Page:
Ralf’s agency started as a global agency, which posed the challenge of building a culture where the different teams felt part of a whole. To address this, he and his partners enforced a single P&L mindset and a mantra of better, faster, cheaper, with an emphasis on better always being #1. With that, everything within the organization was set up to support collaboration rather than competition between offices. They also designed complementary roles across the four offices. Therefore, the offices had to work together or they would not be able to deliver on the various client briefs.

As to the belonging element, Ralf believes if a CEO tells you his agency has a soul, it doesn’t necessarily mean anything. If you want to know whether or not a company has a soul and a great culture you don’t need to ask the CEO. You should ask the employees  - they are the soul of the organization.

This is why he implemented a formal evaluation structure four times a year. Under this structure, every manager talked to their team to understand what mattered to them. This evaluation included which parts of the company worked for them and which didn’t. Those evaluations included a score and financial benefit depending on the score and worked very well for them.

Finally, they implemented exchange programs to encourage better communication between the different offices. This way, employees had the opportunity to make connections and understand other work cultures.

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A Great Culture Gets You Through Difficult Times

In his book, Ralf studies cases of companies that do culture right. There’s so much to learn from companies like Airbnb and Salesforce that place belonging at the center of their operations. As we know, culture really shows when things get difficult. It’s always easy when things are going well and everybody feels good. However, not every company has a culture that can get them through the bad days.

Airbnb gave a great example during the pandemic when the hospitality industry went through some really difficult times. You may not know that this company had to let go of 25% of its workforce. This is because they did it the right way. We all learned of similar cases where the companies, unfortunately, did everything wrong (like firing hundreds of employees via a Zoom call) and the whole world knew within a few hours.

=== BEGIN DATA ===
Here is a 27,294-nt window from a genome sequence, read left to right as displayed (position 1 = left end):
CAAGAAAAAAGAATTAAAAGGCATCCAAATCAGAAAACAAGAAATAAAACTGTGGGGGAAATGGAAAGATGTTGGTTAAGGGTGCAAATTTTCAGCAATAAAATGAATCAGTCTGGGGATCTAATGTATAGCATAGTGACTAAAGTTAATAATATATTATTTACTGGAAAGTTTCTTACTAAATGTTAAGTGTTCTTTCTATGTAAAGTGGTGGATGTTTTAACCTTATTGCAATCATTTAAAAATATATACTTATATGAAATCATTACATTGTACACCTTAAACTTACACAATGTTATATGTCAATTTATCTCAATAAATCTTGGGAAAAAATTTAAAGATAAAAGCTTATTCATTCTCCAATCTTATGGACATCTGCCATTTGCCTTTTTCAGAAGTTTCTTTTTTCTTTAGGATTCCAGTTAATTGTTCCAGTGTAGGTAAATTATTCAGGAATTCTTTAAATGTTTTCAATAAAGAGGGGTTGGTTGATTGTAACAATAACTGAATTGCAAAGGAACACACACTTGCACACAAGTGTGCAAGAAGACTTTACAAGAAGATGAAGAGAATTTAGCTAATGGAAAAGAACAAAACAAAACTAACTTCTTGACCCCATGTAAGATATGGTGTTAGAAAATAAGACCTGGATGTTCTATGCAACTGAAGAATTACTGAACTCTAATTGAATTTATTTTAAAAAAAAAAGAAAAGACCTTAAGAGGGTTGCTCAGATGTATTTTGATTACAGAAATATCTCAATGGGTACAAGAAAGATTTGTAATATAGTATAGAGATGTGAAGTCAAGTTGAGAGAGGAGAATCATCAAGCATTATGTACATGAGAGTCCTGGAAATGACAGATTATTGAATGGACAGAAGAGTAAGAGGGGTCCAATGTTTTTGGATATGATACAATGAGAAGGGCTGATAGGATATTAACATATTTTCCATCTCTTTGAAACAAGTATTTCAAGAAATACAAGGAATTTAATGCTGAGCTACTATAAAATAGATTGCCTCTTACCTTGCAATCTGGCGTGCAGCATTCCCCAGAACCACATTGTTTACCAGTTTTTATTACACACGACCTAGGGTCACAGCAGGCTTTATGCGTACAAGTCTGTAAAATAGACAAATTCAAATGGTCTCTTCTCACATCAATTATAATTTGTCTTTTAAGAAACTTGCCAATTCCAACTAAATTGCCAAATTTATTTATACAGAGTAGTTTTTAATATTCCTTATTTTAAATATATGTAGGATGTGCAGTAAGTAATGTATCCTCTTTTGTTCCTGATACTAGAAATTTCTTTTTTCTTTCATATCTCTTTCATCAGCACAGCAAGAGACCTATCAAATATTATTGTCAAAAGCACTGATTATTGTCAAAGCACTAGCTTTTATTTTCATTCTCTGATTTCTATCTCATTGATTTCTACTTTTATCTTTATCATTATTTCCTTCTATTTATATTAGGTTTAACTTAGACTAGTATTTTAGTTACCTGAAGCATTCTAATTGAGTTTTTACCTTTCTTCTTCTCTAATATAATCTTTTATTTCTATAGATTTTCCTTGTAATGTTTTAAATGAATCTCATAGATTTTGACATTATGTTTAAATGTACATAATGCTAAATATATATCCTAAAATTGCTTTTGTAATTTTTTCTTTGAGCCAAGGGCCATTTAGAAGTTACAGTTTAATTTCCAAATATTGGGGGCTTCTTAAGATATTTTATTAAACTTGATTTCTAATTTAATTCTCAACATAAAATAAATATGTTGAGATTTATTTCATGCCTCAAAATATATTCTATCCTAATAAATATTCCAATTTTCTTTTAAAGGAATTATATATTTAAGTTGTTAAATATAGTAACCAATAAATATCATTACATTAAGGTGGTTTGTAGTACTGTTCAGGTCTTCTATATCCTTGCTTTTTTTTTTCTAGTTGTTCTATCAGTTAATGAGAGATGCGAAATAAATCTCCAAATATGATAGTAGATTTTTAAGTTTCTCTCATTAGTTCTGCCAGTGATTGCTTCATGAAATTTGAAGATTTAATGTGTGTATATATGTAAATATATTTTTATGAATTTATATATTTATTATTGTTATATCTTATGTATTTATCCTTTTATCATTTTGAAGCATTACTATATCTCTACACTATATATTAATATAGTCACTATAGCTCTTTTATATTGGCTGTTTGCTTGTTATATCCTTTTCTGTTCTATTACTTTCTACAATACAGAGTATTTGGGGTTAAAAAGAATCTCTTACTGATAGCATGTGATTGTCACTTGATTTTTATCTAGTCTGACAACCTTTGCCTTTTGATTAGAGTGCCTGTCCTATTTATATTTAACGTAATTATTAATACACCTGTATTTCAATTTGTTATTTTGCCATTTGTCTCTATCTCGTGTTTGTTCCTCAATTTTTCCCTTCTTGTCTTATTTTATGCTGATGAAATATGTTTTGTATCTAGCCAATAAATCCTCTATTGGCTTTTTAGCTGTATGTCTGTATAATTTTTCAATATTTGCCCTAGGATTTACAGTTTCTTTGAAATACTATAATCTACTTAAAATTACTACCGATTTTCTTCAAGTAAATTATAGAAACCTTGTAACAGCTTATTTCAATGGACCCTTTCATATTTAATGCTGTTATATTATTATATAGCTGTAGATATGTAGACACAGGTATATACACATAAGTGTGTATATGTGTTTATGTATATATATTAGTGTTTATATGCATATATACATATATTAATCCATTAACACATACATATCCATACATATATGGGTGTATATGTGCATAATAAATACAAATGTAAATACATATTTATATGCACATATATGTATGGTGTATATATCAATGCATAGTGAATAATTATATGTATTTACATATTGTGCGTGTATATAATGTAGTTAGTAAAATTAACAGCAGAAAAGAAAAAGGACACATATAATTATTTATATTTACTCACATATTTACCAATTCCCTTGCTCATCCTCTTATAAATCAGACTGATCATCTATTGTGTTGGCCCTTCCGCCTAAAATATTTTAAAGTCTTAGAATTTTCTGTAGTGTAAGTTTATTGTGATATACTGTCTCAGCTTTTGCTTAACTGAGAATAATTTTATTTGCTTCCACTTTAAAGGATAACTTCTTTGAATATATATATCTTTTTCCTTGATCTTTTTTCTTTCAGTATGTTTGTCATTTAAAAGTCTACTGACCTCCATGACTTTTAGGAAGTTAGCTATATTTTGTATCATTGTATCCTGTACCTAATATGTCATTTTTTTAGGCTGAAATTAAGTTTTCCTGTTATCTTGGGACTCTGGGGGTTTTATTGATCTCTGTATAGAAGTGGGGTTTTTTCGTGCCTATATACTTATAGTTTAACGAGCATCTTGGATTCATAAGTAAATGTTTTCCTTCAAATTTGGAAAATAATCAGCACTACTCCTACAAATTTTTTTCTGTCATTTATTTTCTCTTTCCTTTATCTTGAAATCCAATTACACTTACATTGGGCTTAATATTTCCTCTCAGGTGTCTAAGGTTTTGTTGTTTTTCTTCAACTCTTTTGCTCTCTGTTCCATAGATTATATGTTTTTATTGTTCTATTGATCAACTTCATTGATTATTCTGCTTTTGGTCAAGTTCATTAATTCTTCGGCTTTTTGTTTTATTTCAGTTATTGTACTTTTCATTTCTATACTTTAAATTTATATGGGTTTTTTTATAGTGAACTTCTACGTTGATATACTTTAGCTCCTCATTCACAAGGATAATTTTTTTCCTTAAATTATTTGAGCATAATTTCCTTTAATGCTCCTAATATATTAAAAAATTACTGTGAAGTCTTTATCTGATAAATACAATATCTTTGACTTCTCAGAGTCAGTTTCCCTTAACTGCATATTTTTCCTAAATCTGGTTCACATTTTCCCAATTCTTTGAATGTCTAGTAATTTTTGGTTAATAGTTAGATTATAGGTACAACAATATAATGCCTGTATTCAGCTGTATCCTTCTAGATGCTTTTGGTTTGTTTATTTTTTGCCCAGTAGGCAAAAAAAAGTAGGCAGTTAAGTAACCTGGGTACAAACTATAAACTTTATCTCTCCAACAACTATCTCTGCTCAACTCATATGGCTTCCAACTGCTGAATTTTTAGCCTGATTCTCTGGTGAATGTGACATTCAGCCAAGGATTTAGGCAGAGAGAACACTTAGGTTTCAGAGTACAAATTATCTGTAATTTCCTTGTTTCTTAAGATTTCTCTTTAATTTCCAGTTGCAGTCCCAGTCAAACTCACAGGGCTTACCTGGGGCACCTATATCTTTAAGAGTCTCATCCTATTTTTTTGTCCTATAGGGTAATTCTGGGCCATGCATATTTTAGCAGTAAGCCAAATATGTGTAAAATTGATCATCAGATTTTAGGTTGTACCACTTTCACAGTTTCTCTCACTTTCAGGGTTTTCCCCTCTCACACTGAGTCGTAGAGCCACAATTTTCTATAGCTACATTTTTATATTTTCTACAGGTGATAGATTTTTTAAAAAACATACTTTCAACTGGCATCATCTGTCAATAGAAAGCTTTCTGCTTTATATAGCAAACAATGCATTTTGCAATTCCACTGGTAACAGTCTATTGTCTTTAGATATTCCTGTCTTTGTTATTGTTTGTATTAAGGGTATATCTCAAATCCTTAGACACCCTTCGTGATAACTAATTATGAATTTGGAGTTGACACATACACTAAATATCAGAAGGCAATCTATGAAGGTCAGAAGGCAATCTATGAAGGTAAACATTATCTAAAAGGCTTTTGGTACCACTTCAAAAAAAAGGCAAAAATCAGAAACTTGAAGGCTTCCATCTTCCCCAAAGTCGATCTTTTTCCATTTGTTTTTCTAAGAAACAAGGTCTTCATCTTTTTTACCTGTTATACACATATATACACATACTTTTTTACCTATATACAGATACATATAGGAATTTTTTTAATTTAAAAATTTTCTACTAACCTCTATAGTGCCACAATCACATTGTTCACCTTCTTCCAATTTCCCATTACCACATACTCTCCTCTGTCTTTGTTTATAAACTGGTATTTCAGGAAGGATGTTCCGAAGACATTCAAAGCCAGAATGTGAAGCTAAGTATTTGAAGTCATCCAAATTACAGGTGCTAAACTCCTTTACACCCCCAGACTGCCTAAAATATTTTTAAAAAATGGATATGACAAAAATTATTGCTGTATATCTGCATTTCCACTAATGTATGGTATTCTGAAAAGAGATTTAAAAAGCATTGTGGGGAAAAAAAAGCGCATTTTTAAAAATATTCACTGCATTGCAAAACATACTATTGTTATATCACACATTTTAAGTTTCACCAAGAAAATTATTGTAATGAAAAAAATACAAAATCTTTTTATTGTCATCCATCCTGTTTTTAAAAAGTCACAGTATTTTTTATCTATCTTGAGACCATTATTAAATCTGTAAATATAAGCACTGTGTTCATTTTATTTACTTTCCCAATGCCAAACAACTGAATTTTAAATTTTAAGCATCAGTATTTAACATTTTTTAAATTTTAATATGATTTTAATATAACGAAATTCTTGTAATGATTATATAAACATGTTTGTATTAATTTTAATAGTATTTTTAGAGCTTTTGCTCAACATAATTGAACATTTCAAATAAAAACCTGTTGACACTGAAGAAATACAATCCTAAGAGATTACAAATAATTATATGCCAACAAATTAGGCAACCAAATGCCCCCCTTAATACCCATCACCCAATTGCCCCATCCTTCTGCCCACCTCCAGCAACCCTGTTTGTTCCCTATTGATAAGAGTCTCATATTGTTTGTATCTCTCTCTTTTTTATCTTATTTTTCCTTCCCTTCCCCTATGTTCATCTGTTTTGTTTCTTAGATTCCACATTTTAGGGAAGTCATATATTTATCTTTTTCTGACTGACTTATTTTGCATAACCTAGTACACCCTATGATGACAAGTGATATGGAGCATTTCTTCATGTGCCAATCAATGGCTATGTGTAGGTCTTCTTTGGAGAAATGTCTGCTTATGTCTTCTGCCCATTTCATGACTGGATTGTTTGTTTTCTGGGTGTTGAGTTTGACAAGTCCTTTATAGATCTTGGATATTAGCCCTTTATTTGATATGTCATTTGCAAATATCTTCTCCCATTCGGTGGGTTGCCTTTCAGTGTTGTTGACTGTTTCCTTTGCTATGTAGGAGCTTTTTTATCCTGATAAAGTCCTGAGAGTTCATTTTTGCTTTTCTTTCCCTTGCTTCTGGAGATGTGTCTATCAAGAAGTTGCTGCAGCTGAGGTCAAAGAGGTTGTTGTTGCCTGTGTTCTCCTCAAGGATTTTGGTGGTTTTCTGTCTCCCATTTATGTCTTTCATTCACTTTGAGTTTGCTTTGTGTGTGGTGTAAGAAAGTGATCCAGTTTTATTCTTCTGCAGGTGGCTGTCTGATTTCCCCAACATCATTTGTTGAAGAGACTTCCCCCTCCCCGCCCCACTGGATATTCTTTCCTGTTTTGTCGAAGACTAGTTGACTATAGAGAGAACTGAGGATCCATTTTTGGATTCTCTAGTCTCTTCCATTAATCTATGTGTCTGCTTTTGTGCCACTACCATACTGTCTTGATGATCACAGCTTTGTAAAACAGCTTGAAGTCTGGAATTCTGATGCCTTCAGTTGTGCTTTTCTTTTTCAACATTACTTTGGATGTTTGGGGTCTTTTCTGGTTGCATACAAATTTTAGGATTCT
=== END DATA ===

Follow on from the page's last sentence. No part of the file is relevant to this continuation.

Airbnb had been honest with its staff since the beginning of the pandemic. It was unknown territory for everyone, after all. They sent several memos throughout the year with updates and finally sent a written communication notifying them of their decision and detailing their reasons.

The main reasons this was such a great example in protecting culture through difficult times is:

  1. The company made sure the people who had to leave didn’t leave with a trauma.
  2. Those who stayed understood those who were leaving were a critical part of the company’s success thus far.
  3. The people who had to leave received a lot of support from the company.

All in all, it was a master class in ensuring that your company’s soul remained intact after such a difficult time.

Why Internal Culture is #1 in an Agency's Reputation

When we talk about culture, there is this perception we’re talking about an airy and soft thing. Ralf made it a hard fact. This is why his book contains real-life examples of companies with souls. Employee votes really matter more than anything else when it comes to the companies’ soul index. When it comes to agencies, they are companies like any others and should strive to have strong cultures.

However, it is common to see an agency’s value propositions do not match its external value propositions, which are usually about what they do for their clients. In fact, very often there is no internal value proposition. There should be one and it should be in sync with the company’s external value proposition. Studies indicate that internal culture is one of the most important factors of a company’s reputation. You can’t fake it. It has to be real and it starts with a shared purpose.

To create a sense of belonging:

  • Ask yourself, what does it feel like to belong in your agency?
  • How can you create belonging and help others feel like they belong there?

Some people want to build a $100 million agency and have no purpose beyond that. As someone who’s run a very successful 8-figure agency, Ralf says you don’t get to that level of success without a purpose. Remember without a purpose and something they can get behind employees will not feel identified with the company or feel empowered to make decisions. This way, the company will never run without you, which should eventually be one of your goals.

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Direct download: Why_Your_Agency_Needs_a_Soul_in_Order_to_Maintain_Great_Culture.mp3
Category:general -- posted at: 7:00am EST